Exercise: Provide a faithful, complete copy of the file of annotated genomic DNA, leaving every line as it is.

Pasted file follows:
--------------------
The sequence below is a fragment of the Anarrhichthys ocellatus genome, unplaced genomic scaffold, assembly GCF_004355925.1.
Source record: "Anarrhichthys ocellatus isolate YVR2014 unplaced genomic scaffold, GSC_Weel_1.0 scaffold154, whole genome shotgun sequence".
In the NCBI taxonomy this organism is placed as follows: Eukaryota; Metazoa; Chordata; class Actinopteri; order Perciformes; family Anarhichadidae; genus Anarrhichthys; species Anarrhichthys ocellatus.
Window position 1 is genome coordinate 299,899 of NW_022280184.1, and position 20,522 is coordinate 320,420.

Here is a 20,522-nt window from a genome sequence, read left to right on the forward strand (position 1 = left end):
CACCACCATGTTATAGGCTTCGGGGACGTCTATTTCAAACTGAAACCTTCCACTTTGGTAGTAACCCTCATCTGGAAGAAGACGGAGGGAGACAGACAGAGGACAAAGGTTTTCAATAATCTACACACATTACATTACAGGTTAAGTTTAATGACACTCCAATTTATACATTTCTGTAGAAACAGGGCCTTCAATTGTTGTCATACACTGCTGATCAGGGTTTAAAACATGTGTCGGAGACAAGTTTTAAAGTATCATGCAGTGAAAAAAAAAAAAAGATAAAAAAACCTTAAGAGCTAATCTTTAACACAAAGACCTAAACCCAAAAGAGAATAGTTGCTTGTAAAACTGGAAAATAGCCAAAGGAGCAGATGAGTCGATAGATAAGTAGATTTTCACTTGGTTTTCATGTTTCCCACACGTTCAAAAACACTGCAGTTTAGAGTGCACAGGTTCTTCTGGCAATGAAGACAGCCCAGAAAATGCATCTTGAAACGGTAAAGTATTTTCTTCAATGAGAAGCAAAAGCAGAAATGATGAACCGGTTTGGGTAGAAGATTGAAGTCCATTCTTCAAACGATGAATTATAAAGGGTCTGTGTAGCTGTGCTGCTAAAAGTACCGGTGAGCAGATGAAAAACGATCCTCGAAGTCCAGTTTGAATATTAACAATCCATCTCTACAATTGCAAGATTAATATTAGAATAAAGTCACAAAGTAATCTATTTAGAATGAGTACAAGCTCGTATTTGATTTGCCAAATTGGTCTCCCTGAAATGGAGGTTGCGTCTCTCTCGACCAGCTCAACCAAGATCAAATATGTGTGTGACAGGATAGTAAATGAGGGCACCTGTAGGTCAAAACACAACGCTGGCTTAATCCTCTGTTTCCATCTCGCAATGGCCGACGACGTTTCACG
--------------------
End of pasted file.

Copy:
The sequence below is a fragment of the Anarrhichthys ocellatus genome, unplaced genomic scaffold, assembly GCF_004355925.1.
Source record: "Anarrhichthys ocellatus isolate YVR2014 unplaced genomic scaffold, GSC_Weel_1.0 scaffold154, whole genome shotgun sequence".
In the NCBI taxonomy this organism is placed as follows: Eukaryota; Metazoa; Chordata; class Actinopteri; order Perciformes; family Anarhichadidae; genus Anarrhichthys; species Anarrhichthys ocellatus.
Window position 1 is genome coordinate 299,899 of NW_022280184.1, and position 20,522 is coordinate 320,420.

Here is a 20,522-nt window from a genome sequence, read left to right on the forward strand (position 1 = left end):
CACCACCATGTTATAGGCTTCGGGGACGTCTATTTCAAACTGAAACCTTCCACTTTGGTAGTAACCCTCATCTGGAAGAAGACGGAGGGAGACAGACAGAGGACAAAGGTTTTCAATAATCTACACACATTACATTACAGGTTAAGTTTAATGACACTCCAATTTATACATTTCTGTAGAAACAGGGCCTTCAATTGTTGTCATACACTGCTGATCAGGGTTTAAAACATGTGTCGGAGACAAGTTTTAAAGTATCATGCAGTGAAAAAAAAAAAAAGATAAAAAAACCTTAAGAGCTAATCTTTAACACAAAGACCTAAACCCAAAAGAGAATAGTTGCTTGTAAAACTGGAAAATAGCCAAAGGAGCAGATGAGTCGATAGATAAGTAGATTTTCACTTGGTTTTCATGTTTCCCACACGTTCAAAAACACTGCAGTTTAGAGTGCACAGGTTCTTCTGGCAATGAAGACAGCCCAGAAAATGCATCTTGAAACGGTAAAGTATTTTCTTCAATGAGAAGCAAAAGCAGAAATGATGAACCGGTTTGGGTAGAAGATTGAAGTCCATTCTTCAAACGATGAATTATAAAGGGTCTGTGTAGCTGTGCTGCTAAAAGTACCGGTGAGCAGATGAAAAACGATCCTCGAAGTCCAGTTTGAATATTAACAATCCATCTCTACAATTGCAAGATTAATATTAGAATAAAGTCACAAAGTAATCTATTTAGAATGAGTACAAGCTCGTATTTGATTTGCCAAATTGGTCTCCCTGAAATGGAGGTTGCGTCTCTCTCGACCAGCTCAACCAAGATCAAATATGTGTGTGACAGGATAGTAAATGAGGGCACCTGTAGGTCAAAACACAACGCTGGCTTAATCCTCTGTTTCCATCTCGCAATGGCCGACGACGTTTCACG